Under the somewhat overmatched Florida International coach, Marcos “Shakey” Rodriguez, Arroyo actually played tons of minutes, jacked up tons of shots and showed amazing potential, but also grated on people with what many took to be an unpleasant arrogance. “We were all young guys, and he was the youngest,” recalls Utah guard Bell, the only other FIU product in the League and once again Carlos’ teammate and close friend. “We were a cool, talented team that liked to shoot, and he was our point guard. He blended in. Basically, he was very good, and he knew it, but other people didn’t know it. So he came off as cocky. But it’s been so cool to see him grow and change and get better.”

Bell graduated after Arroyo’s sophomore year, and as a junior Carlos was briefly suspended for fighting with the team’s student manager. It was one of many mishaps committed by players under Rodriguez’s watch, and after the ’99-00 season, Rodriguez “resigned” from his post. Enter Donnie Marsh, who was hired from Virginia Tech to clean up the FIU program. As Marsh, who calls Carlos “his son” and is now an assistant at Indiana, recalls, “I knew people thought he had a lot of ability, but some people said we wouldn’t hit it off. I liked discipline, and they said Carlos wouldn’t like that. But he came in and sat at my desk and told me, ‘Coach, I just want to win.’ He said there were guys on the team complaining about the types of t-shirts we got, the number of shoes, whatever. He told me, ‘Just give me one pair of shoes, and give me the ball, and I’ll be ready to play.’”

While preparing for his senior season, Arroyo also stayed true to his roots, remaining a standout in the BSN for the larger-market Cangrejeros (Crabbers) de Santurce. “Our owner was Ricky Martin’s [ex-] agent, and he had money and connections,” recalls Carlos of the 2000 BSN campaign. “The league finals went into September, after school started. I’d have classes at FIU at like nine, 10 and 12. After those three classes, I would get a ride to the airport and catch a flight to Puerto Rico to play in a game that night. Then I would stay at the airport hotel and catch a 6 a.m. flight back to Miami and make it to class at nine. There were like three weeks of that.”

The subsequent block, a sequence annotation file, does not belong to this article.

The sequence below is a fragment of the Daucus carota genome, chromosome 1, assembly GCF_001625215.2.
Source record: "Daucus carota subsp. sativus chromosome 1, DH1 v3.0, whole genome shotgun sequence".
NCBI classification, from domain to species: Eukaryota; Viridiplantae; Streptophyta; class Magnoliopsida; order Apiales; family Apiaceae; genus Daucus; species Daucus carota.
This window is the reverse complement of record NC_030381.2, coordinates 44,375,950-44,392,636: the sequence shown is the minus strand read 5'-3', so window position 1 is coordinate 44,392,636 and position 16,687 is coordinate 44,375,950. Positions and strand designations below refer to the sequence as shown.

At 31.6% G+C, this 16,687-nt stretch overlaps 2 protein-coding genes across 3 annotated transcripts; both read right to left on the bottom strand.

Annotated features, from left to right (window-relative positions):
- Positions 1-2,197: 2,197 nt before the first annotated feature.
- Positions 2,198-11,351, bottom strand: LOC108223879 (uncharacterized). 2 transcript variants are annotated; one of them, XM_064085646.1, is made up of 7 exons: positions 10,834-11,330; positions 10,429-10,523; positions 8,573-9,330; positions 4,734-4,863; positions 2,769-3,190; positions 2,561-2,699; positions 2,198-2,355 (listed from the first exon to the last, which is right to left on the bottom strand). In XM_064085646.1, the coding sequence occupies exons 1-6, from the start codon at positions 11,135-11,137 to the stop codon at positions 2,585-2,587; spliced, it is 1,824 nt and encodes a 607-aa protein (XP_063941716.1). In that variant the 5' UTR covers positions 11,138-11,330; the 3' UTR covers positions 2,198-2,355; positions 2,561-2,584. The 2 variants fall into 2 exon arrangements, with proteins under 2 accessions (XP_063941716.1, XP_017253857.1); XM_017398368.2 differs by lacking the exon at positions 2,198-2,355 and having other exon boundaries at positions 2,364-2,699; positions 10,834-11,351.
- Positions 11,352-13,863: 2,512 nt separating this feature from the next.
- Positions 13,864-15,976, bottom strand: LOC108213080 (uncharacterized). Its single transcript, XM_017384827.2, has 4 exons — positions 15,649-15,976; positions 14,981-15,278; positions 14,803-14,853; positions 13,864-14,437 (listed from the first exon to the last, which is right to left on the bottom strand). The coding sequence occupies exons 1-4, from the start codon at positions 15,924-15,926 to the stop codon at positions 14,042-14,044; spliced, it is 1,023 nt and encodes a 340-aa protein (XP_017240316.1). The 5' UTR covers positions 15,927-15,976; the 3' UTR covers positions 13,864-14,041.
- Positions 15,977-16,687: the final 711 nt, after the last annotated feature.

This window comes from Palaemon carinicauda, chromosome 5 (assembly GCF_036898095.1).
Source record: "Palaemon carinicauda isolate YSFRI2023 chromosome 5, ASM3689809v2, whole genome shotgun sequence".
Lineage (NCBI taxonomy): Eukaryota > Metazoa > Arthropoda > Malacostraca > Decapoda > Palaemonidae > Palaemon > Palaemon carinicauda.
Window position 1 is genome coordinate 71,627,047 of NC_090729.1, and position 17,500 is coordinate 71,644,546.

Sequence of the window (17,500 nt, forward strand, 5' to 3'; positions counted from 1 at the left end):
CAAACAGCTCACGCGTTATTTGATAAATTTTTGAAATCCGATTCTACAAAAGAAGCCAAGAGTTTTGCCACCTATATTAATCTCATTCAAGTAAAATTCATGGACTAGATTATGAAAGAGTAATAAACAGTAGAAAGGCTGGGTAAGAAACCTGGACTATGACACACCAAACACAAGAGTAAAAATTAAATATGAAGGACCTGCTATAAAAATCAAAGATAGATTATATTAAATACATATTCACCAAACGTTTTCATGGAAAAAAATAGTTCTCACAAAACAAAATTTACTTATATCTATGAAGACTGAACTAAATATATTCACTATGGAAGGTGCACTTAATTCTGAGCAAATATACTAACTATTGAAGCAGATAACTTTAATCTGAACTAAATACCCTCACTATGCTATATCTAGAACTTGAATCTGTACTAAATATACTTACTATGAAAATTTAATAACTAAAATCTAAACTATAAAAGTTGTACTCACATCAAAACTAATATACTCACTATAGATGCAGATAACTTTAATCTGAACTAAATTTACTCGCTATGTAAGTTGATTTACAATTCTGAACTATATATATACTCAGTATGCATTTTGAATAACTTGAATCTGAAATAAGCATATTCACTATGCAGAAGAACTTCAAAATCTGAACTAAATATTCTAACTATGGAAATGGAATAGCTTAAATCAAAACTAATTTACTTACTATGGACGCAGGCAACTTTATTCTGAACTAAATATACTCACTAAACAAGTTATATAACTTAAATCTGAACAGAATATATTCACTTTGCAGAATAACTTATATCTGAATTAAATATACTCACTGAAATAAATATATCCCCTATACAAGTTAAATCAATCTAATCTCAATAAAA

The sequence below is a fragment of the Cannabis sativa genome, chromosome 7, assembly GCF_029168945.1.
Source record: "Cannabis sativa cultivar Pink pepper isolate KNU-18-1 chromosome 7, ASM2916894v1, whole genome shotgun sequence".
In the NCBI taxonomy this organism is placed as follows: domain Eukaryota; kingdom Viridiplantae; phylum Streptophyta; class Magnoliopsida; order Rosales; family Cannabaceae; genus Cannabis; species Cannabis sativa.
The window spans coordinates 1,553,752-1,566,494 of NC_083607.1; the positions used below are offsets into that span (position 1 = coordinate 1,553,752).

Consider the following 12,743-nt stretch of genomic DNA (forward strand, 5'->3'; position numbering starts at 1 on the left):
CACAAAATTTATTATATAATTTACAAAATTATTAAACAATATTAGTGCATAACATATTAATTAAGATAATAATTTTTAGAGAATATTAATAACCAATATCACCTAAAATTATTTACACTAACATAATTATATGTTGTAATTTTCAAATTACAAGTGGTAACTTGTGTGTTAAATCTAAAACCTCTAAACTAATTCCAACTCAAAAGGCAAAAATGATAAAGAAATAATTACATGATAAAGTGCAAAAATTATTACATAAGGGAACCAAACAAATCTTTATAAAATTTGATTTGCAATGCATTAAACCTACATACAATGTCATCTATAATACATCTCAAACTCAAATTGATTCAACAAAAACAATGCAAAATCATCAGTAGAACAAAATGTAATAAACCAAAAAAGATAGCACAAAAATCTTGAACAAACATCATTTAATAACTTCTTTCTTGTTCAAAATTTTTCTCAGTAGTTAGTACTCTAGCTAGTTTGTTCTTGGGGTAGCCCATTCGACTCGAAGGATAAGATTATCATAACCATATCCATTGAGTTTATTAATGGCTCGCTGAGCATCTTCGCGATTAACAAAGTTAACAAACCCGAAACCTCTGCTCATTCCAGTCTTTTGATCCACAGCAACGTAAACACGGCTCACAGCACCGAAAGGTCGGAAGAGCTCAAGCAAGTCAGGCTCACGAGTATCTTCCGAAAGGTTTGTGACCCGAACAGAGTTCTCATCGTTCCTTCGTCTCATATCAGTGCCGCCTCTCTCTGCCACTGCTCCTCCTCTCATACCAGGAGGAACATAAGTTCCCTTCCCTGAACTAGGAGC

As the rare American journalist who saw Arroyo play in Puerto Rico during that time [you can check out SLAM 49 from early ’01 for proof of who knew about Carlos first—Ed.], I can say that his play showed no signs of jet lag or anything like it. Even then, dude was NBA-ready, but he needed exposure. An 8-21 record in his senior season didn’t help, but the complaints about Arroyo’s attitude vanished, and Marsh says he started receiving “some calls from NBA people, although they were skeptical. We only had seven scholarship players that year, and everyone knew he’d be taking shots, but he still got them off.

“One story about Carlos,” Marsh goes on. “We played at North Texas that year, and this guy had been talking in the papers how they were going to shut Carlos down. Well, he had 39 points and fouled out in overtime! We flew back the next day and had to practice that night, because we had another game the very next day. Because of the game he’d had, I told my assistants not to practice him, but every time I looked up he was in there. Why are you letting him on the court?! I asked them. ‘Because he won’t come off the floor,’ they said. Carlos always wanted to keep working.”